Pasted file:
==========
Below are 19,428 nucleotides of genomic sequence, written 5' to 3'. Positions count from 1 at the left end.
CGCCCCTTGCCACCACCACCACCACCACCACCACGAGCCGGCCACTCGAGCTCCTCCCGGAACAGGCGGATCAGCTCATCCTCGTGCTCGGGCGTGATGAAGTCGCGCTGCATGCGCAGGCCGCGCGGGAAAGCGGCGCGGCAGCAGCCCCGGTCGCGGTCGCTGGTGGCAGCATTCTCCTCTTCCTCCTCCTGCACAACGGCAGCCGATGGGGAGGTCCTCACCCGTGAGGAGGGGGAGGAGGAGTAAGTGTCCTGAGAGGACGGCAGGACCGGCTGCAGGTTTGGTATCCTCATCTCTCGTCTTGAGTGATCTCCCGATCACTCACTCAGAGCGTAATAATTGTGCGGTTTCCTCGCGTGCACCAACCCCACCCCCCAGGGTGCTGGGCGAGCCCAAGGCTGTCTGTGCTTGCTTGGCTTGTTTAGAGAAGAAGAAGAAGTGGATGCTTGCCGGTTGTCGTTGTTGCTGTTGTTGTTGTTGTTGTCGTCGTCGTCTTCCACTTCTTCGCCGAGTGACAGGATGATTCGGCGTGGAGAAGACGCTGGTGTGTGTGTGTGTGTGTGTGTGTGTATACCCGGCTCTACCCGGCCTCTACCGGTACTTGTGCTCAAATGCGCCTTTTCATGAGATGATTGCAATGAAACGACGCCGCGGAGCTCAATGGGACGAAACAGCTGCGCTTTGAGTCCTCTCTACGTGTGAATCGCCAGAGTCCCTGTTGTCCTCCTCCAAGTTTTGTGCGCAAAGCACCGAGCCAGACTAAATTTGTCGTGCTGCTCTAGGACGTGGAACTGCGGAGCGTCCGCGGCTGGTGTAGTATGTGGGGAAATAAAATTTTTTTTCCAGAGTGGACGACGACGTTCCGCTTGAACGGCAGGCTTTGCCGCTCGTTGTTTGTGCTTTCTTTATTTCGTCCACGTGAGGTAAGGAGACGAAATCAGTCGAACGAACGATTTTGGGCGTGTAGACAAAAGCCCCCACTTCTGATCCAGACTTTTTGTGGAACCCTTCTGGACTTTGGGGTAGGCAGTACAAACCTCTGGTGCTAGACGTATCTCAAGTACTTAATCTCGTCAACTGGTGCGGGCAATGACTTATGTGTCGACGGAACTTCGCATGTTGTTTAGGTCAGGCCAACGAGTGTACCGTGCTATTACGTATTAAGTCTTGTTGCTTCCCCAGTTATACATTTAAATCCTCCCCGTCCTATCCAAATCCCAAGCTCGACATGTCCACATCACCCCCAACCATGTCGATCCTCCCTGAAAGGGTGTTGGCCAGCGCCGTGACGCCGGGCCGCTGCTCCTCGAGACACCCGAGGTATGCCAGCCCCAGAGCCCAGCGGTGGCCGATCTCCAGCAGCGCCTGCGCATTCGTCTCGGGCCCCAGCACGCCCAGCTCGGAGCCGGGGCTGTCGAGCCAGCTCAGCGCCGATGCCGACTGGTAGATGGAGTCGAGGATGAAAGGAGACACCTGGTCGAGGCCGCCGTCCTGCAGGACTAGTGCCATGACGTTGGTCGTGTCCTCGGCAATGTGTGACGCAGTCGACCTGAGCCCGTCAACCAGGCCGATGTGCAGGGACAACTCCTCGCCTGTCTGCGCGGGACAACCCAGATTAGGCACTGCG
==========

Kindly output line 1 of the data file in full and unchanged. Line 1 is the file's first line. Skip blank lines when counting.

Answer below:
Below are 19,428 nucleotides of genomic sequence, written 5' to 3'. Positions count from 1 at the left end.